Every evening each of us, alone and in the light of our own circumstances, surrenders to sleep… or tries to.
Sleep accounts for about a third of our time. Yet, according to the National Sleep Foundation, 48% of Americans report occasional insomnia, while 22% experience insomnia every or almost every night. Women are 1.3 times more likely to report insomnia than men.
I grew up in a family of terrible sleepers. I inherited somnambulism (sleepwalking) and night terrors from my mother and insomnia from my father. Each condition exacerbated the other. For years, I hid or minimized my sleep disorders. I was isolated, alone and exhausted. I felt that my somnambulism in particular was a rare phenomenon that needed to stay hidden.
But was it, really?
The first study on sleepwalking in the United States in over thirty years was released a few years ago by Stanford University. With more than 15,000 participants, it revealed that “with a rate of 29.2%, lifetime prevalence of Nocturnal Wandering is high.”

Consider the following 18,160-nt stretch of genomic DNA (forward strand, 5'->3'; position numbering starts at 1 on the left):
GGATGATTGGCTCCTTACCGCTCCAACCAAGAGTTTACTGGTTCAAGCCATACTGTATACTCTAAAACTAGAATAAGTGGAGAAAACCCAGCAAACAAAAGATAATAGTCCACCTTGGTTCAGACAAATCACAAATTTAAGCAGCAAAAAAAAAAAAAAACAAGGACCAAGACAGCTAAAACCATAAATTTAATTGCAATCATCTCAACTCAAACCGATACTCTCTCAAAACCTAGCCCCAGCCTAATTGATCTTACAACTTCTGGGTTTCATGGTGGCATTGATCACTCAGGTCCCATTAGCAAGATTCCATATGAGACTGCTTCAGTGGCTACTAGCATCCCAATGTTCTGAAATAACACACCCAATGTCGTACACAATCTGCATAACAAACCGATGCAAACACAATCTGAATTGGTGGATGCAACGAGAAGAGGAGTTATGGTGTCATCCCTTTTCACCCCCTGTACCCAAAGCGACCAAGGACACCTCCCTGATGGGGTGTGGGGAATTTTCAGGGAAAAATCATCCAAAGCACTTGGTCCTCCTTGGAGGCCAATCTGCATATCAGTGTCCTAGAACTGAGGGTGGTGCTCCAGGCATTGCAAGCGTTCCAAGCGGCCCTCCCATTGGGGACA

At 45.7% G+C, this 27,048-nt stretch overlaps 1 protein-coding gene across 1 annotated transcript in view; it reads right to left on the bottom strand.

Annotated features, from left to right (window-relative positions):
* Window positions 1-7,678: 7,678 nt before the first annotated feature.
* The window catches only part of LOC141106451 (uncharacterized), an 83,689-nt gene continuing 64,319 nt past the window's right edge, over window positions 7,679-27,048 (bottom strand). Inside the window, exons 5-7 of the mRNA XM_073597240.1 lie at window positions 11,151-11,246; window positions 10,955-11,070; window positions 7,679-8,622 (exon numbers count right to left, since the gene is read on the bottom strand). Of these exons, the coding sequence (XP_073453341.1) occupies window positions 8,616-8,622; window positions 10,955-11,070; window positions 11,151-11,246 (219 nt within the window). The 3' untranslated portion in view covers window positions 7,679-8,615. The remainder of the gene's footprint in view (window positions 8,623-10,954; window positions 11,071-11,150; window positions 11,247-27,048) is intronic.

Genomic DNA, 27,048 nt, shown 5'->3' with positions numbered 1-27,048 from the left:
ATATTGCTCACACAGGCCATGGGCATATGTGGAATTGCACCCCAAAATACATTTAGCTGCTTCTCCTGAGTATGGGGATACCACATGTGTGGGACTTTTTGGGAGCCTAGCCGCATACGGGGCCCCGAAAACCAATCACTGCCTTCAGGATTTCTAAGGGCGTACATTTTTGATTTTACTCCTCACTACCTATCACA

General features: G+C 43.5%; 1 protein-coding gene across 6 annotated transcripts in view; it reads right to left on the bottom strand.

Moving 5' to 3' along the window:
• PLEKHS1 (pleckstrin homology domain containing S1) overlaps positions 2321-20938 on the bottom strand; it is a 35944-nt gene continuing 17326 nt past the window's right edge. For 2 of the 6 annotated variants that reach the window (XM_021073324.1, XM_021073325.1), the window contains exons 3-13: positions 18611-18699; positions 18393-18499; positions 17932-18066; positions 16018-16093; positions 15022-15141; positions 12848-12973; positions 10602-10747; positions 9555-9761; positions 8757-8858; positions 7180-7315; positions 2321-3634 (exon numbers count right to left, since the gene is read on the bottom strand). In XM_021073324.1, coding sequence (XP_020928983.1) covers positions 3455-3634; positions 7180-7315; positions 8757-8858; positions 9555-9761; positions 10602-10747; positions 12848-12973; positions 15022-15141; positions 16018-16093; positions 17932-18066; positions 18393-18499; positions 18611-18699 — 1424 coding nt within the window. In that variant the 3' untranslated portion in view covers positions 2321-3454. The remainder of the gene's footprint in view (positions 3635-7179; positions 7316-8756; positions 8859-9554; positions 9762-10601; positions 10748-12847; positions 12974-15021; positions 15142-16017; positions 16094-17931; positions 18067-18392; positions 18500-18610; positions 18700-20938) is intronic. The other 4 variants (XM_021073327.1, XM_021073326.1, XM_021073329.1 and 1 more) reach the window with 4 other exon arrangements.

People who got less than seven hours of sleep per night ran a higher risk of nocturnal wandering. One-third of individuals with a family history of sleepwalking experienced it themselves, although the genetics are not understood. In fact, the medical community has been in the dark regarding most aspects of sleepwalking and is only just beginning to catch up to its true perils.
Most somnambulists are too embarrassed to seek help until they hurt themselves or someone else. Some have mistaken their bed partners for assailants and physically harmed, even murdered them. Others have fallen out of windows while fleeing an imagined terror and their deaths have been mistaken for suicide.
During sleepwalking and sleep terrors, the part of the brain that generates complex behaviors is awake, while the part of the brain that normally monitors what we do and records memories of what we have done is asleep. The brain is left in a mixed wake/sleep state, capable of wild behaviors without conscious awareness and therefore without culpability.